Plant Of The Moment

Epilobium canum “Solidarity Pink” – Californian Fuschia

This is a spreading herbaceous perennial, that dies down over winter. Masses of tubular pink flowers over drought resistant foliage for many weeks in late summer.

Epilobium have long been known as Zauschneria and they provide a fabulous splash of colour in later summer, through into autumn. They take a year or two to get established but then perform heroically. We may not have hummingbirds to feed on them, but the bees certainly appreciate the nectar.

Click here to view the Epilobium canum “Solidarity Pink” page in Karin’s Garden.

Dahlia “Figurine”

Tuberous perennial growing to 1.3M. Each plant will start flowering before it reaches its full height and continue flowering into late autumn. Pink “waterlily” style blooms with whiter centres and darker backs rise above luxuriant foliage.

With the warm spring temperatures Dahlias start flowering early in Karin’s Garden. They have been flowering for months now and and seem not to mind the current extended dry spell. Dahlia “Figurine” fits with the colour palette in our personal garden, but they come in a wide variety of colours and forms. It is hard to imagine that they would not be a welcome addition to any garden.

Click here to view the Dahlia “Figurine” page in Karin’s Garden.

Hosta plantaginea – August Lily

This forms a mound of leaves about 60cm tall and the flower spikes rise above that to about 100cm. Spikes of fragrant, large, white flowers rise above broad, pale-green, weed-supressing leaves in summer.

We generally grow hostas for their leaves. The flowers of this one give a welcome boost of interest to shady spots in mid/late summer. The fragrance is wonderful but not especially strong, so you have to get down with the plant to really appreciate it.

Click here to view the Hosta plantaginea page in Karin’s Garden.

Yucca flaccida – Adam’s Needle

The flower spike is up to 1.5m tall raising above leaves that lend to fold, so they never rise above about 60cm. Spikes of bell-shaped, creamy-white flowers rise from a basal rosette of sword-like leaves.

This is a wonderful plant to have, with a flower spike that lasts for several weeks. And it is a very robust and reliable plant. However, there are not many around, and I have been unable to find a source in New Zealand. My plants have been grown from seed brought in from overseas, with all that entails!

Click here to view the Yucca flaccida page in Karin’s Garden.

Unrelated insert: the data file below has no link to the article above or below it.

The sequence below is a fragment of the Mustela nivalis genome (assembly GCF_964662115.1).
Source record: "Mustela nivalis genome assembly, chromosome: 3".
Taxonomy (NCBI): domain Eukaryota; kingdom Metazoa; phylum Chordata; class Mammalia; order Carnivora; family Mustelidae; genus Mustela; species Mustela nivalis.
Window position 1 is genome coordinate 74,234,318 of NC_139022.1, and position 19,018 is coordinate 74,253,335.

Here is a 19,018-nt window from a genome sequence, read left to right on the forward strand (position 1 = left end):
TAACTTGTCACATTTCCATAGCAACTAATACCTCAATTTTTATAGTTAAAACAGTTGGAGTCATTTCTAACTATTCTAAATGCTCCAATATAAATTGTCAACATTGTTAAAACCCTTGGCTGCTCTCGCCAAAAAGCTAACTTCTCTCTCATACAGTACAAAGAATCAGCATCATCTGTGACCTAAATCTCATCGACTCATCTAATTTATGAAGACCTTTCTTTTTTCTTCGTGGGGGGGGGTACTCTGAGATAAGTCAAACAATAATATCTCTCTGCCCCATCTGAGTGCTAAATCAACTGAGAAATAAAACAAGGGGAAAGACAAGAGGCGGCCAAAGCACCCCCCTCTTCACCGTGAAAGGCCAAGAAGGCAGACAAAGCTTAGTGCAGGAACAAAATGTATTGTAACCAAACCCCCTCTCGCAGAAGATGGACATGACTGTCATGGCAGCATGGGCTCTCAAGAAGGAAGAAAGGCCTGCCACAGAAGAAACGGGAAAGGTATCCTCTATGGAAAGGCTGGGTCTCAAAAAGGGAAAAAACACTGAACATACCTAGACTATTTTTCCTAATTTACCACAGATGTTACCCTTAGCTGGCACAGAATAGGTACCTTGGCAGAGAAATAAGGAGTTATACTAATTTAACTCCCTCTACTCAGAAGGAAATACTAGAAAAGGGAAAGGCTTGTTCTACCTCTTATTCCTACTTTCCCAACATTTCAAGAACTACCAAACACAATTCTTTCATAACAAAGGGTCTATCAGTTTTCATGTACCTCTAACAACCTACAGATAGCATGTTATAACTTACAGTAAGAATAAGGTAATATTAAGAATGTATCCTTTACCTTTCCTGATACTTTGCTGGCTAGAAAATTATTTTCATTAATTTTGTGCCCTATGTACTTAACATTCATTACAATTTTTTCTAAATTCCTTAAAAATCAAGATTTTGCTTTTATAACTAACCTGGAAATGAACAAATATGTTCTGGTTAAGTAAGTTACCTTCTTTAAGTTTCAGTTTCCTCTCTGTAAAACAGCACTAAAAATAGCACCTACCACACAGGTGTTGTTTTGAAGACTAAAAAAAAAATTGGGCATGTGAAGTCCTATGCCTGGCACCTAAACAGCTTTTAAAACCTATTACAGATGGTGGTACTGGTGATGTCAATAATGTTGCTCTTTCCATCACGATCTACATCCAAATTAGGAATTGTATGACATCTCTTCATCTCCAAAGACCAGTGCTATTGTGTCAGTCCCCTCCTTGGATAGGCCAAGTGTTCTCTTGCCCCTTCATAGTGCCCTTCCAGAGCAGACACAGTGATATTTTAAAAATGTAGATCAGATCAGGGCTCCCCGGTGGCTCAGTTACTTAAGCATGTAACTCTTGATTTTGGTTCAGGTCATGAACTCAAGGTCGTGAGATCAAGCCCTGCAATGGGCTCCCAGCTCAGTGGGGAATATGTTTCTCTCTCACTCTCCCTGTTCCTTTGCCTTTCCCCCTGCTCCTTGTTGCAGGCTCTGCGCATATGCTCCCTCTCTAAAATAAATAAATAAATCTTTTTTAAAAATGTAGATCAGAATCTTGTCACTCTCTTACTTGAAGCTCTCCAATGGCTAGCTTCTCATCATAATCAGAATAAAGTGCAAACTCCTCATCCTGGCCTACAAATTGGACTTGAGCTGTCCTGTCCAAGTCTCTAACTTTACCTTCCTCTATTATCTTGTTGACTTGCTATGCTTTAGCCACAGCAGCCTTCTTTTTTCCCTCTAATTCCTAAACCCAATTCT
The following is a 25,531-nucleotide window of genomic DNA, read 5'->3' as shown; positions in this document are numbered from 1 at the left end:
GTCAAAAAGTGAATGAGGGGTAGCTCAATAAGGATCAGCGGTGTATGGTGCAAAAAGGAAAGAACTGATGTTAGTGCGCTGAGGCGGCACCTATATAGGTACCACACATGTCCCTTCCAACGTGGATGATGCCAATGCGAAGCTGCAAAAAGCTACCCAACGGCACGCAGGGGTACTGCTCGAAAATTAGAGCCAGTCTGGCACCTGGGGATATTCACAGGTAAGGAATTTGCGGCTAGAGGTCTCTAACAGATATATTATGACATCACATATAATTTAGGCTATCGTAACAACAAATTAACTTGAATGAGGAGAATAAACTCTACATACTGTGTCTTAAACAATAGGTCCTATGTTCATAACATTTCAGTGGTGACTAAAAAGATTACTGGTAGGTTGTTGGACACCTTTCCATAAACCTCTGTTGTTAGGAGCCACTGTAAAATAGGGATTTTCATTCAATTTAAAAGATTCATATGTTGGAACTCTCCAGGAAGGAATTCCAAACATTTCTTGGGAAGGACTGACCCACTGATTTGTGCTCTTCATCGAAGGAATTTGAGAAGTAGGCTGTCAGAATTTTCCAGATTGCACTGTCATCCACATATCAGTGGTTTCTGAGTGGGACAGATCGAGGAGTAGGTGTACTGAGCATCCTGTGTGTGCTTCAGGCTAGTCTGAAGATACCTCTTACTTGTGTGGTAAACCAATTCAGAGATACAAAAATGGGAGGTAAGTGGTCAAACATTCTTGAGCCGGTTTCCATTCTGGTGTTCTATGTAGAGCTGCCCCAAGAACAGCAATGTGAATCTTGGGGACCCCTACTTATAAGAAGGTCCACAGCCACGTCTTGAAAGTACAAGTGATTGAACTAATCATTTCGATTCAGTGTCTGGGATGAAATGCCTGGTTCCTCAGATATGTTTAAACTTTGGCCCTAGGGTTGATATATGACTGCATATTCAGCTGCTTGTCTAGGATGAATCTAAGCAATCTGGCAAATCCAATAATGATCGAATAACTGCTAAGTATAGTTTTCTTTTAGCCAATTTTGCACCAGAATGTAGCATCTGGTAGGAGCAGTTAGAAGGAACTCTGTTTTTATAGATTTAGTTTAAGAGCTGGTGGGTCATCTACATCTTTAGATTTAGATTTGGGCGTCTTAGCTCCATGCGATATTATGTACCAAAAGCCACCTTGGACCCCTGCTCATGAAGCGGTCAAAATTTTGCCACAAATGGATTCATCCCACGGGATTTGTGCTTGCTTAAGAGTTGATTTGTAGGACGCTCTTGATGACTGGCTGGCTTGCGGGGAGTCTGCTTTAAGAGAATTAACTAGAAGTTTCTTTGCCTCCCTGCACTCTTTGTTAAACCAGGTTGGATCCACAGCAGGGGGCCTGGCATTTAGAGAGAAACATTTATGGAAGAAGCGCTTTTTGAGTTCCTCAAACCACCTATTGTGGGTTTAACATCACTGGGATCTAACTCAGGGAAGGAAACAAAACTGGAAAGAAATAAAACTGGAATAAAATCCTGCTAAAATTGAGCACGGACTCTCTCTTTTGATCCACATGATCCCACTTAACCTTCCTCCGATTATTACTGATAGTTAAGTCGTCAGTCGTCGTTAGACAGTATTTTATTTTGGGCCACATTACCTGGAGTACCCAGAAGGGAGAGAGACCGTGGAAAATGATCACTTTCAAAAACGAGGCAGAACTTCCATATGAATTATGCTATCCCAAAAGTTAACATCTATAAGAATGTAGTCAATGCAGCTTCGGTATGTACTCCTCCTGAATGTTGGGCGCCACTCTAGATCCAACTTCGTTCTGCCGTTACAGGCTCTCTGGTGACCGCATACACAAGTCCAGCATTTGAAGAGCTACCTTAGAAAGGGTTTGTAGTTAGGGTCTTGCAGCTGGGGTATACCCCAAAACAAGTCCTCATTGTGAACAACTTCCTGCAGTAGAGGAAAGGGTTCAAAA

Corymbia ficifolia – Red Flowering Gum

This is a substantial tree, growing up to 15M tall and 20M across. Profusion of orange flowers made up of stamens, can completely obscure the foliage.

Seeing a massive tree covered in bright orange flowers is an astonishing sight. There are three in the southern section of Motueka High Street. However, the space required and the problem of having to wait so long to discover if you have a good, true version of this plant, will always limit the number of specimens that are grown. All the more reason to treasure the ones that we have.

Click here to visit the Corymbia ficifolia page in Karin’s Garden.

Tigridia pavonia “Liliacea” – Jockey’s Cap Lily

This is an Iris, not a lily as the English name suggests, growing to about 60cm. Outlandish pink flowers rise from pleated iris foliage making an eye-catching tropical statement.

Tigridia deserve to be much more common in Karin’s garden than they are. “Liliacea” seems to come true from seed, and self-seeds reliably once established. The garden that let me have my plants routinely mows them in the lawn.

Click here to go to the  Tigridia pavonia “Liliacea” page in Karin’s Garden.






Trachelospermum jasminioides – Star Jasmine

Trachelospermum jasminioides – Star Jasmine

This is vigorous vine that can reach 5M tall. Covered in a mass of highly fragrant white flowers in late spring and early summer.

This can be casually mistaken for true Jasmine, which also flourishes in Tasman. T. jasminioides is most commonly seen covering a fence, as pictured here. The scent is astonishing. It is a vigorous plant. The one pictured here is one plant that has been pruned to keep it within its allotted space.

Click here to go to the Trachelospermum jasminioides page in Karin’s Garden.

Agapanthus “Brilliant Blue”

Vigorous herbaceous plant with flowers rising to about 1m above leaves to about 50cm. Violet-blue flower heads 6” across, above deep green, strap-like leaves.

Widely grown in Karin’s Garden, this is a fabulous plant, providing masses of colour year after year with little or no maintenance. This is one plant that even non-gardeners in New Zealand will recognise and enjoy.

Click here to go to the Agapanthus “Brilliant Blue” page in Karin’s Garden.


Aloe polyphylla – Spiral Aloe

Indigofera decora – Chinese Indigo

This is a stemless succulent to 1.0m tall when in flower. Pannicles of bright orange flowers in early summer, over spiral leaf rosette.

The spiral leaf rosette is the main feature of this plant, which is a joy year round. They can be expensive, and a quick check on TradeMe found on being offered for $135!


Click here to go to the Aloe polyphylla page in Karin’s Garden.

Kalmia latifolia – Mountain Laurel

Kalmia Pink – Mountain Laurel
Clusters of pink buds like cake icing pipings, open to little lampshade-like bells.

This is a relatively unusual plant in Motueka, despite its beauty and suitability to the Tasman soil and climate. There are a few around Motueka, mostly “Pink Charm” pictured here, and also a darker pink and Minuet with a distinctive purple band around the inside of each bell..


Click here to go to the Kalmia latifolia page in Karin’s Garden.